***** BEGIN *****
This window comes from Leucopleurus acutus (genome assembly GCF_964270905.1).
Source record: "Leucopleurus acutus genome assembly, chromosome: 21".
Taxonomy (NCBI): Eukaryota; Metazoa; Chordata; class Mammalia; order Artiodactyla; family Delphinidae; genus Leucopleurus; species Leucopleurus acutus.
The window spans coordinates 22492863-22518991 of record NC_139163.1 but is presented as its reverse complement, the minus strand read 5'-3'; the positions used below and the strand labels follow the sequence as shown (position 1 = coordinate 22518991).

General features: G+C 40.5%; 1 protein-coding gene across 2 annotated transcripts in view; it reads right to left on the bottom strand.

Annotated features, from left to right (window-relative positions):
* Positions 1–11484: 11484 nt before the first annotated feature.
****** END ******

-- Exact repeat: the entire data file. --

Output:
This window comes from Leucopleurus acutus (genome assembly GCF_964270905.1).
Source record: "Leucopleurus acutus genome assembly, chromosome: 21".
Taxonomy (NCBI): Eukaryota; Metazoa; Chordata; class Mammalia; order Artiodactyla; family Delphinidae; genus Leucopleurus; species Leucopleurus acutus.
The window spans coordinates 22492863-22518991 of record NC_139163.1 but is presented as its reverse complement, the minus strand read 5'-3'; the positions used below and the strand labels follow the sequence as shown (position 1 = coordinate 22518991).

General features: G+C 40.5%; 1 protein-coding gene across 2 annotated transcripts in view; it reads right to left on the bottom strand.

Annotated features, from left to right (window-relative positions):
* Positions 1–11484: 11484 nt before the first annotated feature.